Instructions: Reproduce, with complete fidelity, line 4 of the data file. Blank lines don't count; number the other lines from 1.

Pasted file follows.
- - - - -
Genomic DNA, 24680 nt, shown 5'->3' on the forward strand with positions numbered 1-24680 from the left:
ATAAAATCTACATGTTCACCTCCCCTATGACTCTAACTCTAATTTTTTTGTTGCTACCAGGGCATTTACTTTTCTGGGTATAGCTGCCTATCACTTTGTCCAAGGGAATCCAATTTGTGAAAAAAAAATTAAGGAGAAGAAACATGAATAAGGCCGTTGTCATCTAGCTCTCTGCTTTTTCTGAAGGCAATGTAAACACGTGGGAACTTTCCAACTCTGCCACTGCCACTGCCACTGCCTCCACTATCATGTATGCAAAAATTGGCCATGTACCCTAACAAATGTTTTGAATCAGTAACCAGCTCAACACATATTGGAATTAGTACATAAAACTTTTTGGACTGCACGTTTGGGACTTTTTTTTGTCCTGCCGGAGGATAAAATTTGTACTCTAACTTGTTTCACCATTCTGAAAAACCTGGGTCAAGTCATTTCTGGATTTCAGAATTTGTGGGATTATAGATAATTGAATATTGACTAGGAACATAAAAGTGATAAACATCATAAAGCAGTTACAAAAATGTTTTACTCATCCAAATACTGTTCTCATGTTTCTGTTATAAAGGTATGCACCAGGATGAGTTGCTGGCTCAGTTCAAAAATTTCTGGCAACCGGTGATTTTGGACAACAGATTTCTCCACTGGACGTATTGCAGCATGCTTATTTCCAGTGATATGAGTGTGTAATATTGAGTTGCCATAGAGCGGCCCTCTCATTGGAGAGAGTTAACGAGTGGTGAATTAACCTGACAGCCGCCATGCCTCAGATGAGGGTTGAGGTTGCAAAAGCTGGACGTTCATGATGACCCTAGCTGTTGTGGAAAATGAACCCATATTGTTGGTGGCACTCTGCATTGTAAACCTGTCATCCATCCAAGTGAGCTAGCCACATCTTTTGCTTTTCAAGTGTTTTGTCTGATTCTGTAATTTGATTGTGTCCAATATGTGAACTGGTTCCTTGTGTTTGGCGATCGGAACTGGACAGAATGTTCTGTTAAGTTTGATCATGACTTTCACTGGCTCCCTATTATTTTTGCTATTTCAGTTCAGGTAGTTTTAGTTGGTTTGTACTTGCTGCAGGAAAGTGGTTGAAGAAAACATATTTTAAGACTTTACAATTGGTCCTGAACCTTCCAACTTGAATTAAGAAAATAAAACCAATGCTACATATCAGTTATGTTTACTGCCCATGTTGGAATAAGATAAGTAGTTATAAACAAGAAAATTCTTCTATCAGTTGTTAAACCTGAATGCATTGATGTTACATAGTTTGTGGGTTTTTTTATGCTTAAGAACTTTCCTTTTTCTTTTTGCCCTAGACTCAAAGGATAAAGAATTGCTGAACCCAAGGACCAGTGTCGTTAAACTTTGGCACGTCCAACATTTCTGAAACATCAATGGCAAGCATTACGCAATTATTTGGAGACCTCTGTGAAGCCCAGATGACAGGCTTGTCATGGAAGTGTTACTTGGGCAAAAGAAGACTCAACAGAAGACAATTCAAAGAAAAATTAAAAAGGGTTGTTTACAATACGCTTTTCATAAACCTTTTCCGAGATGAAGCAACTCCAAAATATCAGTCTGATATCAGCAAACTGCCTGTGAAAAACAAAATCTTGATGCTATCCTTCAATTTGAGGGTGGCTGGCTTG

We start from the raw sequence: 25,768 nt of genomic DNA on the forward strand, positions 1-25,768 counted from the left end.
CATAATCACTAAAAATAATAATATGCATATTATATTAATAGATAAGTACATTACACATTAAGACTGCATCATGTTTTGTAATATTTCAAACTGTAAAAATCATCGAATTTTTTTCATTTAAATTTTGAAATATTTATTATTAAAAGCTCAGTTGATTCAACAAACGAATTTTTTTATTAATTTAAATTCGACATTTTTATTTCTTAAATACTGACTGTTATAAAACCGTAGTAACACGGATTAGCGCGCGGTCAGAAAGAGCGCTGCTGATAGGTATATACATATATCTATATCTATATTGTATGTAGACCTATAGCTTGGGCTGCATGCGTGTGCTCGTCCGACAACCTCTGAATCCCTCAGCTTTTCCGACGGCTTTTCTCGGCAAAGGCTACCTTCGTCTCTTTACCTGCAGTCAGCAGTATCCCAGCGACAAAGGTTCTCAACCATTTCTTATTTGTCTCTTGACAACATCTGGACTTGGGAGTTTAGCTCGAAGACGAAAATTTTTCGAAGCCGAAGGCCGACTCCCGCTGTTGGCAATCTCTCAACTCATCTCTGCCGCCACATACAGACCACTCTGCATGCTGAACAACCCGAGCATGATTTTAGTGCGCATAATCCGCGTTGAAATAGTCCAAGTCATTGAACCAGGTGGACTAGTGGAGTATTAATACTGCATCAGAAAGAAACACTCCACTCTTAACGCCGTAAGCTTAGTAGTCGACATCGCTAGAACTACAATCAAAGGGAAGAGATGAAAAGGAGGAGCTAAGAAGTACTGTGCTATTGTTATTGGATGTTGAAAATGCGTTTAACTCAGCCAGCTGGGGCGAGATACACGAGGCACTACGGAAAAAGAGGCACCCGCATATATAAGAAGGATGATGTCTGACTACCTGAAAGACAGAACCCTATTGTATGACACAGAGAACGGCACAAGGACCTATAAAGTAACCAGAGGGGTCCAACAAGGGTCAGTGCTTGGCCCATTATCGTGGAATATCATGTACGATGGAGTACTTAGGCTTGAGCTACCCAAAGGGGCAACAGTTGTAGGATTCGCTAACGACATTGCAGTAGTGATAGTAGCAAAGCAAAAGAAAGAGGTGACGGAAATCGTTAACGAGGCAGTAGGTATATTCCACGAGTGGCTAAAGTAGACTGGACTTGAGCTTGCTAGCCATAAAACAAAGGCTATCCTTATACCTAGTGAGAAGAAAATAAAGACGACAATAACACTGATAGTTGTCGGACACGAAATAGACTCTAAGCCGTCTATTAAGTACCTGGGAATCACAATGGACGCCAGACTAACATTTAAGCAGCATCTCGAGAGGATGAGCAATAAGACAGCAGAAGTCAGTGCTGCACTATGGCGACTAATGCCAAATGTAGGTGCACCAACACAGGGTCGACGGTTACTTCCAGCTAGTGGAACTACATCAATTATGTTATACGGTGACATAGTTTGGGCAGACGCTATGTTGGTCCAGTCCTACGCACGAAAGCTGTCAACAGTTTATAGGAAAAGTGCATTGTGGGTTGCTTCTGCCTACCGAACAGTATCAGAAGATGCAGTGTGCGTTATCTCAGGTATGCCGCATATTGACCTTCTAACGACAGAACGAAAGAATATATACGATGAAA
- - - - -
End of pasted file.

CATAATCACTAAAAATAATAATATGCATATTATATTAATAGATAAGTACATTACACATTAAGACTGCATCATGTTTTGTAATATTTCAAACTGTAAAAATCATCGAATTTTTTTCATTTAAATTTTGAAATATTTATTATTAAAAGCTCAGTTGATTCAACAAACGAATTTTTTTATTAATTTAAATTCGACATTTTTATTTCTTAAATACTGACTGTTATAAAACCGTAGTAACACGGATTAGCGCGCGGTCAGAAAGAGCGCTGCTGATAGGTATATACATATATCTATATCTATATTGTATGTAGACCTATAGCTTGGGCTGCATGCGTGTGCTCGTCCGACAACCTCTGAATCCCTCAGCTTTTCCGACGGCTTTTCTCGGCAAAGGCTACCTTCGTCTCTTTACCTGCAGTCAGCAGTATCCCAGCGACAAAGGTTCTCAACCATTTCTTATTTGTCTCTTGACAACATCTGGACTTGGGAGTTTAGCTCGAAGACGAAAATTTTTCGAAGCCGAAGGCCGACTCCCGCTGTTGGCAATCTCTCAACTCATCTCTGCCGCCACATACAGACCACTCTGCATGCTGAACAACCCGAGCATGATTTTAGTGCGCATAATCCGCGTTGAAATAGTCCAAGTCATTGAACCAGGTGGACTAGTGGAGTATTAATACTGCATCAGAAAGAAACACTCCACTCTTAACGCCGTAAGCTTAGTAGTCGACATCGCTAGAACTACAATCAAAGGGAAGAGATGAAAAGGAGGAGCTAAGAAGTACTGTGCTATTGTTATTGGATGTTGAAAATGCGTTTAACTCAGCCAGCTGGGGCGAGATACACGAGGCACTACGGAAAAAGAGGCACCCGCATATATAAGAAGGATGATGTCTGACTACCTGAAAGACAGAACCCTATTGTATGACACAGAGAACGGCACAAGGACCTATAAAGTAACCAGAGGGGTCCAACAAGGGTCAGTGCTTGGCCCATTATCGTGGAATATCATGTACGATGGAGTACTTAGGCTTGAGCTACCCAAAGGGGCAACAGTTGTAGGATTCGCTAACGACATTGCAGTAGTGATAGTAGCAAAGCAAAAGAAAGAGGTGACGGAAATCGTTAACGAGGCAGTAGGTATATTCCACGAGTGGCTAAAGTAGACTGGACTTGAGCTTGCTAGCCATAAAACAAAGGCTATCCTTATACCTAGTGAGAAGAAAATAAAGACGACAATAACACTGATAGTTGTCGGACACGAAATAGACTCTAAGCCGTCTATTAAGTACCTGGGAATCACAATGGACGCCAGACTAACATTTAAGCAGCATCTCGAGAGGATGAGCAATAAGACAGCAGAAGTCAGTGCTGCACTATGGCGACTAATGCCAAATGTAGGTGCACCAACACAGGGTCGACGGTTACTTCCAGCTAGTGGAACTACATCAATTATGTTATACGGTGACATAGTTTGGGCAGACGCTATGTTGGTCCAGTCCTACGCACGAAAGCTGTCAACAGTTTATAGGAAAAGTGCATTGTGGGTTGCTTCTGCCTACCGAACAGTATCAGAAGATGCAGTGTGCGTTATCTCAGGTATGCCGCATATTGACCTTCTAACGACAGAACGAAAGAATATATACGATGAAA